Why Mandrel Bends?
Bent metal tubing is used in a variety of applications, not just the racing industry. But in racing, every detail matters when it comes to crossing the finish line first. To that end, racers need bent tubing that starts from well-made straight tubing that is then bent in the most effective way possible to minimize wall damage and maximize heat flow through the tube.
The use of a mandrel bend accomplishes this task. The mandrel is used to keep the nominal tube diameter consistent throughout the bend. By maintaining the inside diameter during bending, a mandrel bender prevents wrinkles in the bend. The consistent diameter and round shape (or oval for oval bends) produces a more efficient flow for fluid dynamics to increase horsepower through the tubing and for the benefit of the engine.
The straight tubing is held in place by a die to maintain the outside structure while the mandrel is inserted inside the tubing to maintain the inside diameter during the bend process. The finished bend is then removed from the mandrel and another straight piece is mounted to the machine. In the case of multiple bends in one piece of straight tubing, the machine or the machine operator will tilt and turn the straight tube while still on the mandrel and in the die to form the additional bends where needed.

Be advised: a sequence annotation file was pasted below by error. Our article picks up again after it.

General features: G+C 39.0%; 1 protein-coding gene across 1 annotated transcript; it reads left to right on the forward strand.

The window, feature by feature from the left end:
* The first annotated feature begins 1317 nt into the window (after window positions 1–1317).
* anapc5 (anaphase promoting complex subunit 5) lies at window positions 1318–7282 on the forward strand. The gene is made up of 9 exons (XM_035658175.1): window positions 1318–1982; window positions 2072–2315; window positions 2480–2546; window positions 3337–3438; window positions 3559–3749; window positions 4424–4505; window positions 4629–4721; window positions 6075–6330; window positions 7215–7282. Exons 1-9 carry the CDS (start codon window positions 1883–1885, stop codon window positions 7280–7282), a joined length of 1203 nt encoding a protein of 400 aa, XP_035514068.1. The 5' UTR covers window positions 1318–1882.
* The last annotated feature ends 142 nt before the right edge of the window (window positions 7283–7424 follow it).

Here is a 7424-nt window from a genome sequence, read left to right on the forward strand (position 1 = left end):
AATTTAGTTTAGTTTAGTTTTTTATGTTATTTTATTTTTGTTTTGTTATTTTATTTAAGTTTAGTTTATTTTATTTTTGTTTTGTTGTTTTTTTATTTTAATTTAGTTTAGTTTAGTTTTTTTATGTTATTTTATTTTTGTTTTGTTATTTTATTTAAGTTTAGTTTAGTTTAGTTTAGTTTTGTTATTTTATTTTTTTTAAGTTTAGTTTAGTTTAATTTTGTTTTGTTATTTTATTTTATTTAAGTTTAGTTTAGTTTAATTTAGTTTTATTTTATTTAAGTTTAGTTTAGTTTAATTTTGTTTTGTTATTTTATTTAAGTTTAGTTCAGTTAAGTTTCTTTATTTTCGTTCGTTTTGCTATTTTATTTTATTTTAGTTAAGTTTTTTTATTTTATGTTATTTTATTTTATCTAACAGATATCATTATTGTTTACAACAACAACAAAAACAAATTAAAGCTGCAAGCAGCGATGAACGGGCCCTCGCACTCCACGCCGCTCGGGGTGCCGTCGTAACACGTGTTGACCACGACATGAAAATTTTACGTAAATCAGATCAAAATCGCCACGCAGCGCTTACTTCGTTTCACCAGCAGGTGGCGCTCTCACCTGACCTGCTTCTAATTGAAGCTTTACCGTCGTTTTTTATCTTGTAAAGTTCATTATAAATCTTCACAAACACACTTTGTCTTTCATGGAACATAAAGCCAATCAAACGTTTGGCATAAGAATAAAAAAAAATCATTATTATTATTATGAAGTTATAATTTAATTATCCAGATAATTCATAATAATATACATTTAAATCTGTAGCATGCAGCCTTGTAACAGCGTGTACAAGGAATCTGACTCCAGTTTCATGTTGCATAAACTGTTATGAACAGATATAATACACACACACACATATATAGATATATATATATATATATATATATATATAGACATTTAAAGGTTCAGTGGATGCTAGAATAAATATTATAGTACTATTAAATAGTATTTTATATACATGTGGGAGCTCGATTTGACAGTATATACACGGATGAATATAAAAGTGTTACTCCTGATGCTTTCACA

Mandrel bent tubing has the added benefit of accomplishing tight radii on thin walled tubing without wrinkling or cracking the tube in the process. This allows for a center line radius of 1.625” on a 1.625” diameter tube. Not all gauges of material are capable of achieving that tight radius, but a mandrel bend allows for the tightest CLR possible on any given gauge of material.